Millennials are the un­con­ven­tional lot, who be­lieve in fol­low­ing their pas­sions. They be­lieve in ex­pe­ri­ences and gen­er­ally end up spend­ing a lot on their travel, hob­bies, etc. They are as­pi­ra­tional, with 24x7 in­ter­net con­nec­tiv­ity, live on credit cards, and wear best of in­ter­na­tional brands. Sav­ings and in­vest­ments are not on their pri­or­ity list. Their fi­nan­cial plan­ning be­hav­iour is also very dif­fer­ent from older gen­er­a­tions. They pre­fer to save for short-term smaller goals, like a trip to their next over­seas des­ti­na­tion or buy­ing the lat­est Ap­ple Macbook. Sav­ings for pur­chas­ing a house or for re­tire­ment plan­ning are among the last on their lists. But they would do well to fol­low some age-old rules.

Take a de­tailed look at your ex­penses and hon­estly ask your­self which of these can be cut down with­out mak­ing too many changes to your life­style. An ex­pense tracker app will go a long way in help­ing you iden­tify your spend­ing pat­terns and even­tu­ally cor­rect them. Set goals on your ex­penses and save more with­out ac­tu­ally mak­ing more money.

Fol­low the 50-30-20 rule of thumb. Spend 50% on ne­ces­si­ties (rent, food, trans­port, ed­u­ca­tion), an­other 30% on things you want or en­joy (dis­cre­tionary ex­penses) and save the re­main­ing 20%.

The sooner you start, the ear­lier you’ll reach your sav­ings goals. Give your money time to grow, and you will reach your goals faster. One can’t (and shouldn’t) wait for the per­fect time to in­vest. The power of com­pound­ing makes an amount that seems small now, be­come big over time.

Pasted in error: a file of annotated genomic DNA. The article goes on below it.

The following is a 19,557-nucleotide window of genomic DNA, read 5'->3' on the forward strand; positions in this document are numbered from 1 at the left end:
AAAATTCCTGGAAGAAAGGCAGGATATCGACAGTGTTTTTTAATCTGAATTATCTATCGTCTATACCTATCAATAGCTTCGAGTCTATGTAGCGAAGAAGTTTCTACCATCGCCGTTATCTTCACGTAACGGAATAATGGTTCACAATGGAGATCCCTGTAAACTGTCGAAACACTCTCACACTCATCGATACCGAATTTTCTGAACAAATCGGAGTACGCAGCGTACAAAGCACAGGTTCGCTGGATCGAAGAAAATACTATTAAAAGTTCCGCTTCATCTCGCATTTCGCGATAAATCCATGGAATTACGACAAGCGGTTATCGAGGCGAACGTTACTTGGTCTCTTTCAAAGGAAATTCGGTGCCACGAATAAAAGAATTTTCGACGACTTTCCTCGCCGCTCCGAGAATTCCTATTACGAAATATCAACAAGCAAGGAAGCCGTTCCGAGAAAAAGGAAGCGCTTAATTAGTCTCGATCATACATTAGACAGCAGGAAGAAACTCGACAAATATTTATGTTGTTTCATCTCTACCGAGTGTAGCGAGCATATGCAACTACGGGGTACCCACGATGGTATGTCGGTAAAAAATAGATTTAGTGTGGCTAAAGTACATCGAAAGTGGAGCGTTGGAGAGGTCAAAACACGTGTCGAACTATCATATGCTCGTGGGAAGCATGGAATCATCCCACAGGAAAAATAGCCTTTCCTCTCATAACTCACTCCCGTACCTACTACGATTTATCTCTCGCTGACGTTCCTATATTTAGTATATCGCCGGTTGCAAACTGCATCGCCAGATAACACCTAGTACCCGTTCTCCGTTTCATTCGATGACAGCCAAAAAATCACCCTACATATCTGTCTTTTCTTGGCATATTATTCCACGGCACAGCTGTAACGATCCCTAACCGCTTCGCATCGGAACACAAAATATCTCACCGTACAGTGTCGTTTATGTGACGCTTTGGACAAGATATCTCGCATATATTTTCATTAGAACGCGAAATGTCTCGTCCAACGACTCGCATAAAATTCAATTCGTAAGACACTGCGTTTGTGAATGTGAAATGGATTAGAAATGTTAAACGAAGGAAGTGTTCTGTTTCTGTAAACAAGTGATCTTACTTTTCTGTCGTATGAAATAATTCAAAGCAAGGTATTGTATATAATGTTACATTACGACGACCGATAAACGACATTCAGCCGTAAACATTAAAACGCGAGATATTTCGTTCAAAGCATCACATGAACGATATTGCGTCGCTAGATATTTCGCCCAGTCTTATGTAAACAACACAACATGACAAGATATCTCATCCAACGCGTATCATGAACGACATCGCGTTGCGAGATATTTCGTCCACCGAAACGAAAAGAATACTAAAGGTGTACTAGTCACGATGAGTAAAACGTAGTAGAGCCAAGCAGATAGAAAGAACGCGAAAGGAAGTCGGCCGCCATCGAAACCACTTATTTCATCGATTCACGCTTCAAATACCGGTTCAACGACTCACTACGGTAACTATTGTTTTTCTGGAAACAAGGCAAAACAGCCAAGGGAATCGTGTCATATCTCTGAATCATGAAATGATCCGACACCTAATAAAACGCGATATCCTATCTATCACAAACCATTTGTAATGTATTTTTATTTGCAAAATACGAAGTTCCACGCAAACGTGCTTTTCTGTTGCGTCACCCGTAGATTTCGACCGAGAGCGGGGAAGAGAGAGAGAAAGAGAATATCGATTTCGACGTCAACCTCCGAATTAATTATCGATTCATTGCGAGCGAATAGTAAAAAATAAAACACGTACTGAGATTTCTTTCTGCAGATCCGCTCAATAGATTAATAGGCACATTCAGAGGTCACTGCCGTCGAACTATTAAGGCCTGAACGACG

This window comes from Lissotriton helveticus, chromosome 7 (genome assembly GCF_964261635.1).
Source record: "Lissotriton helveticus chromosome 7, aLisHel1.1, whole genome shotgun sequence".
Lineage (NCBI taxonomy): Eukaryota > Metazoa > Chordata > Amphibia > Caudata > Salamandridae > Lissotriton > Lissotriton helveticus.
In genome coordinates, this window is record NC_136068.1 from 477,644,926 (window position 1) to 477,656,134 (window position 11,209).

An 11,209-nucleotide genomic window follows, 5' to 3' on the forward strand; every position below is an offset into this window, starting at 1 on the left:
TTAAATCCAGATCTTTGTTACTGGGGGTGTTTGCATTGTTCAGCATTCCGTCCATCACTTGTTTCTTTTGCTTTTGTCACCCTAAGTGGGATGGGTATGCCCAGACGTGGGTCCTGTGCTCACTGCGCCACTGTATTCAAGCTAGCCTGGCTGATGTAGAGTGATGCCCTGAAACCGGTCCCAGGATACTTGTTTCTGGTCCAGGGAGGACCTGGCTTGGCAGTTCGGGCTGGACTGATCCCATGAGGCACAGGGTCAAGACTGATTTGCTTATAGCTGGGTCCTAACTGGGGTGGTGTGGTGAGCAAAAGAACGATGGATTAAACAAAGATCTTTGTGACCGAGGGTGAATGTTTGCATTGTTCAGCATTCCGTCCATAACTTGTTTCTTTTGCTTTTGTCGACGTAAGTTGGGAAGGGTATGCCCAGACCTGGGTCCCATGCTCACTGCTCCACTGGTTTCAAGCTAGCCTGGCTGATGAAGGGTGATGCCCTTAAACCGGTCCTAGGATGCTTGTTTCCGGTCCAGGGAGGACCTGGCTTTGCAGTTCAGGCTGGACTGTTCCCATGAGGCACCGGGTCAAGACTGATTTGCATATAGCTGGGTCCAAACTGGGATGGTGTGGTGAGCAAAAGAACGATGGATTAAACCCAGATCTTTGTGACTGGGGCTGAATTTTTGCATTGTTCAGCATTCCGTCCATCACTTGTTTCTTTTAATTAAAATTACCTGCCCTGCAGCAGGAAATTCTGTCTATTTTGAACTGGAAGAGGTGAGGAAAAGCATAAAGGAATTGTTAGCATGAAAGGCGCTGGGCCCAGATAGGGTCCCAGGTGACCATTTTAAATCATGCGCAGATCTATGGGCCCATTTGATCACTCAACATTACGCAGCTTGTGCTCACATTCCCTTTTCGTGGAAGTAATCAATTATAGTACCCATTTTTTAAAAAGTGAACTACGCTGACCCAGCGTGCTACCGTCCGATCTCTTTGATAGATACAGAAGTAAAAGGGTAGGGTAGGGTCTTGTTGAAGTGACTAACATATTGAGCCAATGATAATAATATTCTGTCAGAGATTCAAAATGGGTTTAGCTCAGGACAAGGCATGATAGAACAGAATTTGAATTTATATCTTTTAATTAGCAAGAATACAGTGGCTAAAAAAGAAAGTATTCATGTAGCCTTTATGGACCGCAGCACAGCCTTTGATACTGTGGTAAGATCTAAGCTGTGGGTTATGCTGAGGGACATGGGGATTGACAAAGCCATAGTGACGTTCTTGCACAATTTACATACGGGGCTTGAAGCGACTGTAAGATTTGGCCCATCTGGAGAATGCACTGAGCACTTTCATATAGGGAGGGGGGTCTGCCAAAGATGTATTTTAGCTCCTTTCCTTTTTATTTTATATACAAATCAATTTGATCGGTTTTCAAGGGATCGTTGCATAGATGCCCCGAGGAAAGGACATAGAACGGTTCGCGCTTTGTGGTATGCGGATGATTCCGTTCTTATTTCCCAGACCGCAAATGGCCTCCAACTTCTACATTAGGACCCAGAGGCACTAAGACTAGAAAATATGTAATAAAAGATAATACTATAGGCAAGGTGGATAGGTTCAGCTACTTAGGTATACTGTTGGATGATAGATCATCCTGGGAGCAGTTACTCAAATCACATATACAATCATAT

For in­stance, a 25-year-old in­vest­ing ₹5,000 per month un­til re­tire­ment at 65 years would be in­vest­ing a to­tal of ₹21 lakh and with a 8% an­nual growth rate, will have a re­tire­ment cor­pus of ₹1.08 crore, gain­ing ₹87 lakh. On the other hand, a per­son who starts in­vest­ing ₹5,000 per month at the age of 35 years, would be in­vest­ing ₹15 lakh in to­tal till age 65, and at an an­nual growth rate of 8%, the re­tire­ment cor­pus would be ₹46 lakh, gain­ing ₹31 lakh. You in­vested ₹6 lakh less, but your re­tire­ment cor­pus was less than half, all be­cause you started 10 years later. There­fore, one should be­gin his/her in­vest­ment jour­ney at the ear­li­est.

It is okay to start small. You can al­ways rack it up, as time passes by. It is also ad­vis­able to do this reg­u­larly.

You must have at least four months’ worth of liv­ing ex­penses stowed away in an ac­ces­si­ble bank ac­count or liq­uid/in­stant re­demp­tion funds. This is your emer­gency fund avail­able for with­drawal im­me­di­ately. Be mind­ful that you use it only in times of real emer­gen­cies, like med­i­cal or loss of a job. In­vest only af­ter set­ting up this emer­gency fund.

Do you know what hap­pens when you bor­row money to buy some­thing, you spend to­day with to­mor­row’s in­come (at a high cost). Sadly, the high in­ter­est rates on your credit card just can’t be made up by your in­vest­ments. Bor­row­ing at such high rates leaves you much poorer. Set­tle your debts first. If you have low­in­ter­est-rate loans, con­sider in­vest­ing in a debt fund where the in­ter­est you earn ex­ceeds the in­ter­est you pay. That’s smart money in your pocket.

Set short- and mid-term goals, like your next ex­otic hol­i­day, and save for that. The ad­van­tage of this prac­tice is that it makes one a more dis­ci­plined in­vestor.

An im­por­tant mile­stone for you should be your re­tire­ment. The key to a suc­cess­ful re­tire­ment is to start early. The ear­lier you start sav­ing, the more you’ll have when you re­tire. Ev­ery ₹1,000 you don’t save could be about ₹15,000 less for your re­tire­ment fund, at a con­ser­va­tive 8% growth in 35 years. So, if you’ve dreamt of buy­ing a round-the-world ticket on your 70th birth­day, start now.

To sum it up, millennials need to pre­pare for the com­ing decades that may in­clude global eco­nomic un­cer­tainty. One needs to start early and con­tinue in­vest­ing a con­sid­er­able part of earn­ing reg­u­larly. It is al­ways ad­vis­able to seek help from fi­nan­cial ad­vi­sors and plan­ners.

Ku­nal Ba­jaj, is head, wealth man­age­ment, Mo­bik­wik

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